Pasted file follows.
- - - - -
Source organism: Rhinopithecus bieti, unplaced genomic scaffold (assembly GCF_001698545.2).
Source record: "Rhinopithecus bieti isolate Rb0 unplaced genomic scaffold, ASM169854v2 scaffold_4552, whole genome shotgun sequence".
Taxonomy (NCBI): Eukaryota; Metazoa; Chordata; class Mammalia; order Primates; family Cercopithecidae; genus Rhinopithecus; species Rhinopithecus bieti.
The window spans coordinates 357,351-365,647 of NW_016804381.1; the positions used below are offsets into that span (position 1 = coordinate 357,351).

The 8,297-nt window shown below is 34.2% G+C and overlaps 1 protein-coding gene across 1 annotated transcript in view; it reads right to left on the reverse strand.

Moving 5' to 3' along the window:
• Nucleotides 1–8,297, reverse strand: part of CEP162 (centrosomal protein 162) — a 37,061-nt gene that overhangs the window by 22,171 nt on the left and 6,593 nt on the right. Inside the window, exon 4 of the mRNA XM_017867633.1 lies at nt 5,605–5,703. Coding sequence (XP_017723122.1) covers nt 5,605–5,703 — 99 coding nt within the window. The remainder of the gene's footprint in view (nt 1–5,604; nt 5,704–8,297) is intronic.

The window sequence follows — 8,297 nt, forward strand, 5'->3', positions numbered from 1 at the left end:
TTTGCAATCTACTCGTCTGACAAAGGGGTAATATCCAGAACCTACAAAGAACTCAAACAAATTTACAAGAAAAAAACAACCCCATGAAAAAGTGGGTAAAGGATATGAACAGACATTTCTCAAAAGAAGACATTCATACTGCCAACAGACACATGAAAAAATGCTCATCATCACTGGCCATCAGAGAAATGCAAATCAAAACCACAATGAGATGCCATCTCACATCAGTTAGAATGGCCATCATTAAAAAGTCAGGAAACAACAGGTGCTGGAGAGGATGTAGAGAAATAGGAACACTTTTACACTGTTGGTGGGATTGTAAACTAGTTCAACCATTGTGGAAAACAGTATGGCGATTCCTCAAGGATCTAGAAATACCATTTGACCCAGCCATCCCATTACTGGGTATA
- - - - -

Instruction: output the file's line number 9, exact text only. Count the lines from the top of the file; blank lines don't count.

TTTGCAATCTACTCGTCTGACAAAGGGGTAATATCCAGAACCTACAAAGAACTCAAACAAATTTACAAGAAAAAAACAACCCCATGAAAAAGTGGGTAAAGGATATGAACAGACATTTCTCAAAAGAAGACATTCATACTGCCAACAGACACATGAAAAAATGCTCATCATCACTGGCCATCAGAGAAATGCAAATCAAAACCACAATGAGATGCCATCTCACATCAGTTAGAATGGCCATCATTAAAAAGTCAGGAAACAACAGGTGCTGGAGAGGATGTAGAGAAATAGGAACACTTTTACACTGTTGGTGGGATTGTAAACTAGTTCAACCATTGTGGAAAACAGTATGGCGATTCCTCAAGGATCTAGAAATACCATTTGACCCAGCCATCCCATTACTGGGTATA